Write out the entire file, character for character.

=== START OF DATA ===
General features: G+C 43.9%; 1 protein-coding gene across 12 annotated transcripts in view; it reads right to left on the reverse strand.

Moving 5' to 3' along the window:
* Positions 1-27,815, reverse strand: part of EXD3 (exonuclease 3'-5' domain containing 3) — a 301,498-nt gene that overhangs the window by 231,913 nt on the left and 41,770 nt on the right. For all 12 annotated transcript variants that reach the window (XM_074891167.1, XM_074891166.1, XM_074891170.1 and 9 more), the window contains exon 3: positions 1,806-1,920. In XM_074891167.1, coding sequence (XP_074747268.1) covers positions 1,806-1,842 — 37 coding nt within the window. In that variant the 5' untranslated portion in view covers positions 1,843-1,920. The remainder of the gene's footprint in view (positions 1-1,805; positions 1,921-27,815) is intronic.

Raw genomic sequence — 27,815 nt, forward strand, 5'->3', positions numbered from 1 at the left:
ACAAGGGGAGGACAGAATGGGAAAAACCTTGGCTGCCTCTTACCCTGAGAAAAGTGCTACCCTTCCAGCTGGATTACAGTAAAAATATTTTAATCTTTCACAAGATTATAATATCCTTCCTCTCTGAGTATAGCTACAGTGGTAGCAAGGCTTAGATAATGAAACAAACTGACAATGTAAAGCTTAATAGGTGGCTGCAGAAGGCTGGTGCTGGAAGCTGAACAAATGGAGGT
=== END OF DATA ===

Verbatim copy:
General features: G+C 43.9%; 1 protein-coding gene across 12 annotated transcripts in view; it reads right to left on the reverse strand.

Moving 5' to 3' along the window:
* Positions 1-27,815, reverse strand: part of EXD3 (exonuclease 3'-5' domain containing 3) — a 301,498-nt gene that overhangs the window by 231,913 nt on the left and 41,770 nt on the right. For all 12 annotated transcript variants that reach the window (XM_074891167.1, XM_074891166.1, XM_074891170.1 and 9 more), the window contains exon 3: positions 1,806-1,920. In XM_074891167.1, coding sequence (XP_074747268.1) covers positions 1,806-1,842 — 37 coding nt within the window. In that variant the 5' untranslated portion in view covers positions 1,843-1,920. The remainder of the gene's footprint in view (positions 1-1,805; positions 1,921-27,815) is intronic.

Raw genomic sequence — 27,815 nt, forward strand, 5'->3', positions numbered from 1 at the left:
ACAAGGGGAGGACAGAATGGGAAAAACCTTGGCTGCCTCTTACCCTGAGAAAAGTGCTACCCTTCCAGCTGGATTACAGTAAAAATATTTTAATCTTTCACAAGATTATAATATCCTTCCTCTCTGAGTATAGCTACAGTGGTAGCAAGGCTTAGATAATGAAACAAACTGACAATGTAAAGCTTAATAGGTGGCTGCAGAAGGCTGGTGCTGGAAGCTGAACAAATGGAGGT